A consortium of five design companies was chosen in December to transform the teardrop-shaped island, turning the flat southern end into a park with man-made hills and a shoreline promenade. Improvements also are in store for the northern half.

Planners want to build an amphitheater for outdoor concerts and provide free bicycles for roaming the island, where private cars are banned. Ten concerts are scheduled this year on an existing outdoor stage, among them a July 5 performance by the New York Philharmonic.

Financed by the city and state, the project will cost upwards of $500 million. Plans call for a groundbreaking in late 2009, but demolition of old buildings on the southern end may start as early as next month.

The only access to Governors Island is by ferry, a seven-minute trip from Lower Manhattan.

From its shore, visitors can see the Statue of Liberty, Ellis Island and the Brooklyn Bridge. It is in the middle of New York Harbor.


Policeman faces parking complaint

PORTLAND — A lawyer who watched a police officer park illegally in front of a restaurant and then wait around while his meal was prepared, issued the officer a series of citizen-initiated violations.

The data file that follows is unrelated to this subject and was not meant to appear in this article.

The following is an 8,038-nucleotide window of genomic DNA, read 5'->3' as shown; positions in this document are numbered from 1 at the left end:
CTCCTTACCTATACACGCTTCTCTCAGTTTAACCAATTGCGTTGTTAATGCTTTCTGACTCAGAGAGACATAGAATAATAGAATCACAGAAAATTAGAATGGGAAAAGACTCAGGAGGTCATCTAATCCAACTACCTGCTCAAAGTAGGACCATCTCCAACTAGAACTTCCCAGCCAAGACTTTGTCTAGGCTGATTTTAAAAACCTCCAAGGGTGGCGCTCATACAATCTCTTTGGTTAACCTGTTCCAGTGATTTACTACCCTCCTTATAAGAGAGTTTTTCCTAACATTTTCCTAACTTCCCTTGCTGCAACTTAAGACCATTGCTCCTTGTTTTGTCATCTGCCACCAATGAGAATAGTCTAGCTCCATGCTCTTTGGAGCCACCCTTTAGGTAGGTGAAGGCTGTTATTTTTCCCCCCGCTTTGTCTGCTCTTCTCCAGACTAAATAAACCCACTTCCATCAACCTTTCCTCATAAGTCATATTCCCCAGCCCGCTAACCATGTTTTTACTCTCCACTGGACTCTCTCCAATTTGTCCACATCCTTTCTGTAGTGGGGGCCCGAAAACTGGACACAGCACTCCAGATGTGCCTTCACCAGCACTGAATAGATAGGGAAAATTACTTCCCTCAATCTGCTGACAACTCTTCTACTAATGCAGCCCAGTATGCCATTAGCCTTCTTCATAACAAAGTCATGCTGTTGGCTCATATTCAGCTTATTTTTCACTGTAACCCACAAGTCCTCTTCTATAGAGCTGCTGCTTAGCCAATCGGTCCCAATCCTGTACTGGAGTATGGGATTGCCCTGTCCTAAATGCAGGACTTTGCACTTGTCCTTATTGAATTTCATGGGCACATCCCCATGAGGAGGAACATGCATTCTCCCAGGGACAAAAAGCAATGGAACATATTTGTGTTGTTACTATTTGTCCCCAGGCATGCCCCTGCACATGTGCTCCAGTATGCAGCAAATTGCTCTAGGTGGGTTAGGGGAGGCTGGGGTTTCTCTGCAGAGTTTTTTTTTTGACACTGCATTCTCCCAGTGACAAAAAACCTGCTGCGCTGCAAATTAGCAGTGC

Eric Bryant said he was sitting at the restaurant March 7 when Officer Chad Stensgaard parked his patrol car next to a no-parking sign and walked inside to wait for his meal, the Portland Mercury reported Thursday.

Mr. Bryant told the weekly paper that when he asked Officer Stensgaard about his car, the officer asked Mr. Bryant, “If someone broke into your house, would you rather have the police be able to park in front of your house or have to park three blocks away and walk there?”

Mr. Bryant filed a complaint as a private citizen claiming several violations, including illegal parking and illegal operation of an emergency vehicle.

Officer Stensgaard was issued a summons to appear in traffic court in May. The fines could total $540.

Cathe Kent, a spokeswoman for the Portland Police Bureau, said Officer Stensgaard would fight the complaint in court, “as he rightfully should.”


Student accused in school bomb plot

COLUMBIA — An 18-year-old student was arrested after collecting the supplies needed to bomb his school, authorities said.

Bryan Schillenberger was arrested Saturday after his parents called police when 10 pounds of ammonium nitrate were delivered to their home in Chesterfield.

Police Chief Randall Lear said that the teenager planned to make several bombs and that he had all the supplies needed to kill dozens of people at Chesterfield High.

He said a journal that the teenager kept for more than a year had detailed plans, including maps of the school.

From wire dispatches and staff reports